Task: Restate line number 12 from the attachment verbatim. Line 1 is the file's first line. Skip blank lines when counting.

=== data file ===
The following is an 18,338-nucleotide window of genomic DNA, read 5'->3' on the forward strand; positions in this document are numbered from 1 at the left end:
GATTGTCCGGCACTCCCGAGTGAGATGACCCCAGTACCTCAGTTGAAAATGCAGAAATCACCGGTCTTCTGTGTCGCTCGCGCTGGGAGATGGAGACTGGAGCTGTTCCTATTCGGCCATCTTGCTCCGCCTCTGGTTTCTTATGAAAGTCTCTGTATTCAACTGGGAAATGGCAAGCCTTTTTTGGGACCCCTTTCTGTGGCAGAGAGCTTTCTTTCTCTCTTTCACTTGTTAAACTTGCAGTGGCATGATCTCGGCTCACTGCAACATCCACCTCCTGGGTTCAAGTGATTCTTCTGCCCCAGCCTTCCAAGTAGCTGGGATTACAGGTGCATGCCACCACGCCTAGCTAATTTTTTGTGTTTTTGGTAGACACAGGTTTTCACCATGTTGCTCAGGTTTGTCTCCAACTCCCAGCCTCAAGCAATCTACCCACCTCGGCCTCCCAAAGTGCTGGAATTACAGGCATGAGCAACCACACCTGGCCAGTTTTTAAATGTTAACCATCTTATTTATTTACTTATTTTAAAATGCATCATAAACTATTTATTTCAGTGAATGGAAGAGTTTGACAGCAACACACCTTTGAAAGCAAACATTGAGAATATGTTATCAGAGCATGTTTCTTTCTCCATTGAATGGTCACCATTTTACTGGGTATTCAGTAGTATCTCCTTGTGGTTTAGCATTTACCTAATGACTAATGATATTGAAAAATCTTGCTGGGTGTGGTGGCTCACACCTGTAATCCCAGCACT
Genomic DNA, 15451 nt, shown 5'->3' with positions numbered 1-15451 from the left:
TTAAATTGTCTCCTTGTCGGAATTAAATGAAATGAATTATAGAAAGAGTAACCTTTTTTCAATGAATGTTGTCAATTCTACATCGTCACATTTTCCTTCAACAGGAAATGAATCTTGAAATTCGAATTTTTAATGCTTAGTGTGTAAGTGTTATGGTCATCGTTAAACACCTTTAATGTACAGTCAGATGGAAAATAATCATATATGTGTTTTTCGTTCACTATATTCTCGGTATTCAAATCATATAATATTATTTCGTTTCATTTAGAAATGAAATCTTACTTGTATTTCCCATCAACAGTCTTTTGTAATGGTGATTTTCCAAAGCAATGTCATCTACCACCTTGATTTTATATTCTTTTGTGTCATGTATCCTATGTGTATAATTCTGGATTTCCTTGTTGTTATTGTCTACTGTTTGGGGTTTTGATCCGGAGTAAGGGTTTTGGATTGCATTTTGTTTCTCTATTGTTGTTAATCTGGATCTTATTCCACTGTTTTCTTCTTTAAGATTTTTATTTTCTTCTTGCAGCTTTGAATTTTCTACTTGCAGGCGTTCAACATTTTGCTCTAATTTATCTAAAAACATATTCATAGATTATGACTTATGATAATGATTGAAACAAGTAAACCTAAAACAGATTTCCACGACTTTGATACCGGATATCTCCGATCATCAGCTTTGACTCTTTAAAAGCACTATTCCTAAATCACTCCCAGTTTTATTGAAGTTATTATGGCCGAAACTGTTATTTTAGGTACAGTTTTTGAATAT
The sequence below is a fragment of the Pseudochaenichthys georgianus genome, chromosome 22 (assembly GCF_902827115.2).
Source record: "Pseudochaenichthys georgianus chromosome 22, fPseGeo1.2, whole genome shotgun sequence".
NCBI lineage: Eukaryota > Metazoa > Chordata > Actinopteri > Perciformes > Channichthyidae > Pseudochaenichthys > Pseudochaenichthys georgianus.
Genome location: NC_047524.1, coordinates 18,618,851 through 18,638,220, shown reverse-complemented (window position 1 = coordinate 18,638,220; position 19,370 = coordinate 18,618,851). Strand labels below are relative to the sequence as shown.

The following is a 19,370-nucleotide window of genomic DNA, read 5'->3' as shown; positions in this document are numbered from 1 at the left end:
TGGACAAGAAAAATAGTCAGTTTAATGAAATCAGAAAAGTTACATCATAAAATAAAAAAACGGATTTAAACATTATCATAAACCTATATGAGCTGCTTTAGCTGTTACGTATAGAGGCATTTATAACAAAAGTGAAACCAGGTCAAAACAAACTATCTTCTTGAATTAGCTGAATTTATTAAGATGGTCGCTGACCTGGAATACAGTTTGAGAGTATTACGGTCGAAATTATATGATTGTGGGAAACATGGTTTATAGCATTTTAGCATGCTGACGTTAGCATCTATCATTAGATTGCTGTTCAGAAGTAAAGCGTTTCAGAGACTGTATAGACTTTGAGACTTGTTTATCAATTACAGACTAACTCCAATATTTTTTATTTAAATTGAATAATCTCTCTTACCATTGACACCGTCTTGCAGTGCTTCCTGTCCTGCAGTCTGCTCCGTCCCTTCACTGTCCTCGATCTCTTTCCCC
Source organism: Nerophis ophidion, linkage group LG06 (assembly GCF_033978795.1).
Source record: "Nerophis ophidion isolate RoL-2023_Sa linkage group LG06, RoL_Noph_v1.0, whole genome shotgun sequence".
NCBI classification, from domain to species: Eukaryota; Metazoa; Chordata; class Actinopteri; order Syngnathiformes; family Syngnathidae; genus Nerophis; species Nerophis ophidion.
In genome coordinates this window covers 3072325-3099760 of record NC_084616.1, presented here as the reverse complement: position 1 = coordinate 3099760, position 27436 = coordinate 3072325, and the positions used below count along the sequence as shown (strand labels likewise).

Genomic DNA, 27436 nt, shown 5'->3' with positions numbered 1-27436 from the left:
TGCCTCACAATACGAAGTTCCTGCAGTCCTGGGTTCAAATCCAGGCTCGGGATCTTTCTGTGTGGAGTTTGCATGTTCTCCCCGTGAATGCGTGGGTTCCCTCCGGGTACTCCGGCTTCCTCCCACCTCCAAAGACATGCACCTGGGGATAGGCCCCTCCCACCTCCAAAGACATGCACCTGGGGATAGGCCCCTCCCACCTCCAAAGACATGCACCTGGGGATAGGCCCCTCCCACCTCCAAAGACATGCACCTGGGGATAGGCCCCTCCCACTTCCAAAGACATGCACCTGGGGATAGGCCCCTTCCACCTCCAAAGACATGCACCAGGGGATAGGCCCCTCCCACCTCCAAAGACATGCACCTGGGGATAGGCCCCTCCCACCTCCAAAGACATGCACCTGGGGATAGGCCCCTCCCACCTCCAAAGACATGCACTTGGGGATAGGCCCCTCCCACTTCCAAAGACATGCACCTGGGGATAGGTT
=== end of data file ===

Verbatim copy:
Source record: "Nerophis ophidion isolate RoL-2023_Sa linkage group LG06, RoL_Noph_v1.0, whole genome shotgun sequence".